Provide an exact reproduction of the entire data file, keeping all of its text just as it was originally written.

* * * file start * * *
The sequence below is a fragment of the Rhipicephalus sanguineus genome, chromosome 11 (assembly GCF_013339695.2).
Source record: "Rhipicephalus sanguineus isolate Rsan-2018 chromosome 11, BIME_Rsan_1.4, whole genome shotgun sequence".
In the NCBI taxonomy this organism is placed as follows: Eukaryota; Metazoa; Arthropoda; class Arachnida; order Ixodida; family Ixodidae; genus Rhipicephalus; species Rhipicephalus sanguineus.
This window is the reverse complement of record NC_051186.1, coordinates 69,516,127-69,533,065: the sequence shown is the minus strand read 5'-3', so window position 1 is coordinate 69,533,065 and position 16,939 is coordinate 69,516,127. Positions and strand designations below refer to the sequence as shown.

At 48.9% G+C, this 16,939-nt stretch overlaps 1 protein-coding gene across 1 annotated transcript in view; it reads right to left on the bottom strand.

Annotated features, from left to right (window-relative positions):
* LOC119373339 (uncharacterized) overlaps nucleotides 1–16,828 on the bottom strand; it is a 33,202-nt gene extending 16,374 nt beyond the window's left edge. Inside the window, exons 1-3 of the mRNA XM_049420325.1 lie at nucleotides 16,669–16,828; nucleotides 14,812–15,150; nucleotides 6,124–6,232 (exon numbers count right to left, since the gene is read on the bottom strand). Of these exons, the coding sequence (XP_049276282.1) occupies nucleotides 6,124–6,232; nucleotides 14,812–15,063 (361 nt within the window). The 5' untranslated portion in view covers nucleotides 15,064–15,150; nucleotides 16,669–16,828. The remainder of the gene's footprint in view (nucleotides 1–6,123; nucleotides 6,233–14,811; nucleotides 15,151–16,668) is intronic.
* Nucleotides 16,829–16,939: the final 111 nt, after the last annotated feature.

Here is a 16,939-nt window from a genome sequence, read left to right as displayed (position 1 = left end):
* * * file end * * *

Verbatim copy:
The sequence below is a fragment of the Rhipicephalus sanguineus genome, chromosome 11 (assembly GCF_013339695.2).
Source record: "Rhipicephalus sanguineus isolate Rsan-2018 chromosome 11, BIME_Rsan_1.4, whole genome shotgun sequence".
In the NCBI taxonomy this organism is placed as follows: Eukaryota; Metazoa; Arthropoda; class Arachnida; order Ixodida; family Ixodidae; genus Rhipicephalus; species Rhipicephalus sanguineus.
This window is the reverse complement of record NC_051186.1, coordinates 69,516,127-69,533,065: the sequence shown is the minus strand read 5'-3', so window position 1 is coordinate 69,533,065 and position 16,939 is coordinate 69,516,127. Positions and strand designations below refer to the sequence as shown.

At 48.9% G+C, this 16,939-nt stretch overlaps 1 protein-coding gene across 1 annotated transcript in view; it reads right to left on the bottom strand.

Annotated features, from left to right (window-relative positions):
* LOC119373339 (uncharacterized) overlaps nucleotides 1–16,828 on the bottom strand; it is a 33,202-nt gene extending 16,374 nt beyond the window's left edge. Inside the window, exons 1-3 of the mRNA XM_049420325.1 lie at nucleotides 16,669–16,828; nucleotides 14,812–15,150; nucleotides 6,124–6,232 (exon numbers count right to left, since the gene is read on the bottom strand). Of these exons, the coding sequence (XP_049276282.1) occupies nucleotides 6,124–6,232; nucleotides 14,812–15,063 (361 nt within the window). The 5' untranslated portion in view covers nucleotides 15,064–15,150; nucleotides 16,669–16,828. The remainder of the gene's footprint in view (nucleotides 1–6,123; nucleotides 6,233–14,811; nucleotides 15,151–16,668) is intronic.
* Nucleotides 16,829–16,939: the final 111 nt, after the last annotated feature.

Here is a 16,939-nt window from a genome sequence, read left to right as displayed (position 1 = left end):